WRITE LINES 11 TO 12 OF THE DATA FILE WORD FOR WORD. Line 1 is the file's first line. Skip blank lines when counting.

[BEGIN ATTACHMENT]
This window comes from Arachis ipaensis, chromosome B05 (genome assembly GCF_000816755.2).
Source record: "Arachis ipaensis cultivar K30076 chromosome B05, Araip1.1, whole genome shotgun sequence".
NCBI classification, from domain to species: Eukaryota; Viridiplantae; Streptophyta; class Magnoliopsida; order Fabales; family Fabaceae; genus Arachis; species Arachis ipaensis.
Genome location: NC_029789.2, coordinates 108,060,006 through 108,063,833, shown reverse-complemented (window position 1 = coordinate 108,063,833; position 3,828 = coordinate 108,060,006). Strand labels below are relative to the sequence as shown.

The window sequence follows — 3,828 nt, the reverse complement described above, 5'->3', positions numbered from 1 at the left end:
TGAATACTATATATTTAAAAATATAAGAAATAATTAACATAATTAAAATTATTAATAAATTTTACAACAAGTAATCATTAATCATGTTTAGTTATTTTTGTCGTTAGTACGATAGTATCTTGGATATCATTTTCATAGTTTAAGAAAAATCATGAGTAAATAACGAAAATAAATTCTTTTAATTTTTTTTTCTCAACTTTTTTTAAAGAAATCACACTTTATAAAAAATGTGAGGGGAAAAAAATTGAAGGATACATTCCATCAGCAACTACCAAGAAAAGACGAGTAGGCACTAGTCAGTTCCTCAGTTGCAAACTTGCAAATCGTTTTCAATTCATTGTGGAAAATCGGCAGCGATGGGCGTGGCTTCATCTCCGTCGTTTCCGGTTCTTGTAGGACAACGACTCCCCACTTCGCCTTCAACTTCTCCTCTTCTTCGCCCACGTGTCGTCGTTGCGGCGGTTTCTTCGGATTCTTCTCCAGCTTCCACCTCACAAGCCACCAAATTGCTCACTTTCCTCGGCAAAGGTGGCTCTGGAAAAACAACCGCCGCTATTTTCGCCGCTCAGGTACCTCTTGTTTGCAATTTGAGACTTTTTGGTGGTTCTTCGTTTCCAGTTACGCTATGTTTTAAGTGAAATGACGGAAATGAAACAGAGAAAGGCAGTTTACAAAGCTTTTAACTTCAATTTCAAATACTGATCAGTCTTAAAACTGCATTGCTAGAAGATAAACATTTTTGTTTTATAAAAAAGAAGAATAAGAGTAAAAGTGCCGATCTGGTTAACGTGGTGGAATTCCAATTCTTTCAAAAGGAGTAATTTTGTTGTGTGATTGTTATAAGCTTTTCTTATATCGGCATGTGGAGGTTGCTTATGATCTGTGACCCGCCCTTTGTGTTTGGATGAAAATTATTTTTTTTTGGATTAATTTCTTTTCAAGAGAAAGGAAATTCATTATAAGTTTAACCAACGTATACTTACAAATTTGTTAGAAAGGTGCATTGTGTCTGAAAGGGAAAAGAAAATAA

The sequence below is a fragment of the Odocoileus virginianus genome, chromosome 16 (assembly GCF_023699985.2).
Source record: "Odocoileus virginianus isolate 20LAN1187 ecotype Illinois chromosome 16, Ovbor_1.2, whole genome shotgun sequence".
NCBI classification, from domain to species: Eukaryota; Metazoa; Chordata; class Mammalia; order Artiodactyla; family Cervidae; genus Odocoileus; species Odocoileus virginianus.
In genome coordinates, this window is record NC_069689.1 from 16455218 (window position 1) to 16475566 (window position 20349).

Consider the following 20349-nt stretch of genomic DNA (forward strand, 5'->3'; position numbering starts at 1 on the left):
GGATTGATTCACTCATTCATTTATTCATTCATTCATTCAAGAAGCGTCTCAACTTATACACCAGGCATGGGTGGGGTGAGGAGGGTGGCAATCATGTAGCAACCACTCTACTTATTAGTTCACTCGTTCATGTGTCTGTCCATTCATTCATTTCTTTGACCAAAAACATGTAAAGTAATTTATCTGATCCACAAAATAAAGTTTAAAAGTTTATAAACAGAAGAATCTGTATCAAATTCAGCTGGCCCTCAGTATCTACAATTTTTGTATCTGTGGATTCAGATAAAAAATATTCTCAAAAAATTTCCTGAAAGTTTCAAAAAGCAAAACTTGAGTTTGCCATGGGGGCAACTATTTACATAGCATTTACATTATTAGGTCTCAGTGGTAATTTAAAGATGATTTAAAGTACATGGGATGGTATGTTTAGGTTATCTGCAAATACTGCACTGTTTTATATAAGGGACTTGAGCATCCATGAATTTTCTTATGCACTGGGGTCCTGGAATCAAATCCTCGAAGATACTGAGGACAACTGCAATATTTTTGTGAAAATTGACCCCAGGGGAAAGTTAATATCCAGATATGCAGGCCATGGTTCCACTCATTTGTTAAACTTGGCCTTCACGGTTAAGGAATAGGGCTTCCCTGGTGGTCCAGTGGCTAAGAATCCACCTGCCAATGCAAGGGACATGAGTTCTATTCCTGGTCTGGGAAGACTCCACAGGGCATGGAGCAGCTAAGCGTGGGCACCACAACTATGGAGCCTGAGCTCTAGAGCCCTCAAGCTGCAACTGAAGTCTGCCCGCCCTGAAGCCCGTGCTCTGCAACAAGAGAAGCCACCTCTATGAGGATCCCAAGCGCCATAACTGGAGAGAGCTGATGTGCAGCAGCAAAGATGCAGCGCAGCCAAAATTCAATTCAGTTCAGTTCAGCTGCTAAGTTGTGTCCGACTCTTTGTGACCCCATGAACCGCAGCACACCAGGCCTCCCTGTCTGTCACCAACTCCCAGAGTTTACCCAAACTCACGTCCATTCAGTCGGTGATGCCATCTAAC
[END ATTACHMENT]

Consider the following 20349-nt stretch of genomic DNA (forward strand, 5'->3'; position numbering starts at 1 on the left):
GGATTGATTCACTCATTCATTTATTCATTCATTCATTCAAGAAGCGTCTCAACTTATACACCAGGCATGGGTGGGGTGAGGAGGGTGGCAATCATGTAGCAACCACTCTACTTATTAGTTCACTCGTTCATGTGTCTGTCCATTCATTCATTTCTTTGACCAAAAACATGTAAAGTAATTTATCTGATCCACAAAATAAAGTTTAAAAGTTTATAAACAGAAGAATCTGTATCAAATTCAGCTGGCCCTCAGTATCTACAATTTTTGTATCTGTGGATTCAGATAAAAAATATTCTCAAAAAATTTCCTGAAAGTTTCAAAAAGCAAAACTTGAGTTTGCCATGGGGGCAACTATTTACATAGCATTTACATTATTAGGTCTCAGTGGTAATTTAAAGATGATTTAAAGTACATGGGATGGTATGTTTAGGTTATCTGCAAATACTGCACTGTTTTATATAAGGGACTTGAGCATCCATGAATTTTCTTATGCACTGGGGTCCTGGAATCAAATCCTCGAAGATACTGAGGACAACTGCAATATTTTTGTGAAAATTGACCCCAGGGGAAAGTTAATATCCAGATATGCAGGCCATGGTTCCACTCATTTGTTAAACTTGGCCTTCACGGTTAAGGAATAGGGCTTCCCTGGTGGTCCAGTGGCTAAGAATCCACCTGCCAATGCAAGGGACATGAGTTCTATTCCTGGTCTGGGAAGACTCCACAGGGCATGGAGCAGCTAAGCGTGGGCACCACAACTATGGAGCCTGAGCTCTAGAGCCCTCAAGCTGCAACTGAAGTCTGCCCGCCCTGAAGCCCGTGCTCTGCAACAAGAGAAGCCACCTCTATGAGGATCCCAAGCGCCATAACTGGAGAGAGCTGATGTGCAGCAGCAAAGATGCAGCGCAGCCAAAATTCAATTCAGTTCAGTTCAGCTGCTAAGTTGTGTCCGACTCTTTGTGACCCCATGAACCGCAGCACACCAGGCCTCCCTGTCTGTCACCAACTCCCAGAGTTTACCCAAACTCACGTCCATTCAGTCGGTGATGCCATCTAAC